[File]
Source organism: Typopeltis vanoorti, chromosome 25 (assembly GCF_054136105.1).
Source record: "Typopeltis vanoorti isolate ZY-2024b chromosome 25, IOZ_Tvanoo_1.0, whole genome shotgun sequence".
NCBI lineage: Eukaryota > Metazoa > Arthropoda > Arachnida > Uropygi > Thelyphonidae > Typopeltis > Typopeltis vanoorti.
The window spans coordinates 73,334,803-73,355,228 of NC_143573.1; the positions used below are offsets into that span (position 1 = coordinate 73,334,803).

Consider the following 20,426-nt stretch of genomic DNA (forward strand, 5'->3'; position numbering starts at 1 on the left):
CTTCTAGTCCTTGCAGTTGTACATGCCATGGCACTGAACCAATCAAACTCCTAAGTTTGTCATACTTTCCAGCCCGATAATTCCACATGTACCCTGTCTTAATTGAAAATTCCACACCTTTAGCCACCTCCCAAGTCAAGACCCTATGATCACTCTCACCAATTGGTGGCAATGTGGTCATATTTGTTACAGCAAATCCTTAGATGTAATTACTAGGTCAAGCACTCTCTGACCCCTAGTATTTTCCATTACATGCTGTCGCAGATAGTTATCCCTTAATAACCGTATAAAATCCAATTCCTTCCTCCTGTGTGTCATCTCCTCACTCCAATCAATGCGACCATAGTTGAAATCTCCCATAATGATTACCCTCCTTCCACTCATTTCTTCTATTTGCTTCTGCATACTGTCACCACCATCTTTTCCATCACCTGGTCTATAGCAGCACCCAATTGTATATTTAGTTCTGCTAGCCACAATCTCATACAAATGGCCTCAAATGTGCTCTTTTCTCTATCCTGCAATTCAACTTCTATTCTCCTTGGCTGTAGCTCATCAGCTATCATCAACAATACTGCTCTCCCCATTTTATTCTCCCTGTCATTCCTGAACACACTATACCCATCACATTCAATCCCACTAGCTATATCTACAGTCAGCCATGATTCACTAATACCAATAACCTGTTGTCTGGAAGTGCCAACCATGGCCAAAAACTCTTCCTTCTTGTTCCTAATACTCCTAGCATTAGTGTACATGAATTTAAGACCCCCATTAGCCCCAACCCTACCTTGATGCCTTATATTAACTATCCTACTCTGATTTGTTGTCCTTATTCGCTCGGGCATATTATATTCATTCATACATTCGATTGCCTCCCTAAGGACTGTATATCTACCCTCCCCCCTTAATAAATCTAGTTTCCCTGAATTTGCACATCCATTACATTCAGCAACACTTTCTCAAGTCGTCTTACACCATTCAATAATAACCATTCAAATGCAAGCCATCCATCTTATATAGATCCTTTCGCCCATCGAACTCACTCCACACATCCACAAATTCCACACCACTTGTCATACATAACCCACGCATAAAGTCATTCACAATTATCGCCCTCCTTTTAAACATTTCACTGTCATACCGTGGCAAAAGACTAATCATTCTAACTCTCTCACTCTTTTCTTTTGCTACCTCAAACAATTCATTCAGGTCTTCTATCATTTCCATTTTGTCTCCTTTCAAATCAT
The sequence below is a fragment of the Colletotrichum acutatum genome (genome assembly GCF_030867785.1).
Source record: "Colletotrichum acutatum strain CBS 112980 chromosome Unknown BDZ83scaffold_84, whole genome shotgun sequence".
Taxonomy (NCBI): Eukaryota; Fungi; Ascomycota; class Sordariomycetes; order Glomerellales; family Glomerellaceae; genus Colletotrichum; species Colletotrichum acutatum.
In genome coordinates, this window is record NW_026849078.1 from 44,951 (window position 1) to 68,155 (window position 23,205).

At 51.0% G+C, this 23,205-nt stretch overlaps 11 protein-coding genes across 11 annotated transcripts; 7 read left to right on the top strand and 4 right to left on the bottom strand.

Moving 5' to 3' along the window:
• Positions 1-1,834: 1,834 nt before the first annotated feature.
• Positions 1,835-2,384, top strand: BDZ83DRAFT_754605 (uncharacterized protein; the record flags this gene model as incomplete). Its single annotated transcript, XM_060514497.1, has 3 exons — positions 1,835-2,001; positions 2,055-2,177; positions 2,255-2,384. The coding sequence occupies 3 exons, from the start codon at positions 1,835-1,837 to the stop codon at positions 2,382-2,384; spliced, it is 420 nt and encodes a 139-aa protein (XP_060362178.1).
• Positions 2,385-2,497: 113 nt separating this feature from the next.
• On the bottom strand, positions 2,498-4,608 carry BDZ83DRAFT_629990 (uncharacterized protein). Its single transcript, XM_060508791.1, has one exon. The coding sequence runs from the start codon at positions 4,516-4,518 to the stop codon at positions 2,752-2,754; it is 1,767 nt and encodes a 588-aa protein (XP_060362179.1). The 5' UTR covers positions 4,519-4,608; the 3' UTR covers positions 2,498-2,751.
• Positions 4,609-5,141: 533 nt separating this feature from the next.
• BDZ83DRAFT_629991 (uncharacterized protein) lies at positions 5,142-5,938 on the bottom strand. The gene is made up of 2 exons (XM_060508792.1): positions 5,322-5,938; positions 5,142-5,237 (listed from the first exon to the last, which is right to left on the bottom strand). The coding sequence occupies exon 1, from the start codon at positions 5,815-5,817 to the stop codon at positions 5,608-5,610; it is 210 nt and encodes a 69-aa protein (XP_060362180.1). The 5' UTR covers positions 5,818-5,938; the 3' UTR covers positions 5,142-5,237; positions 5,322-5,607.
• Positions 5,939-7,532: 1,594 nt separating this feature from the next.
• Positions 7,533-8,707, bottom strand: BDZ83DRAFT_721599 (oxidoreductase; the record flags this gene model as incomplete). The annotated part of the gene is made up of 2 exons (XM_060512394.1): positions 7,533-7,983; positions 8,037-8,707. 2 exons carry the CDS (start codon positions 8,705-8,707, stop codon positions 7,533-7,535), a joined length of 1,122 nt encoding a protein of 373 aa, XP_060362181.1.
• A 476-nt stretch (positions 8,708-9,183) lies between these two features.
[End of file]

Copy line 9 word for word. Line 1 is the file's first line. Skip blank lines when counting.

Taxonomy (NCBI): Eukaryota; Fungi; Ascomycota; class Sordariomycetes; order Glomerellales; family Glomerellaceae; genus Colletotrichum; species Colletotrichum acutatum.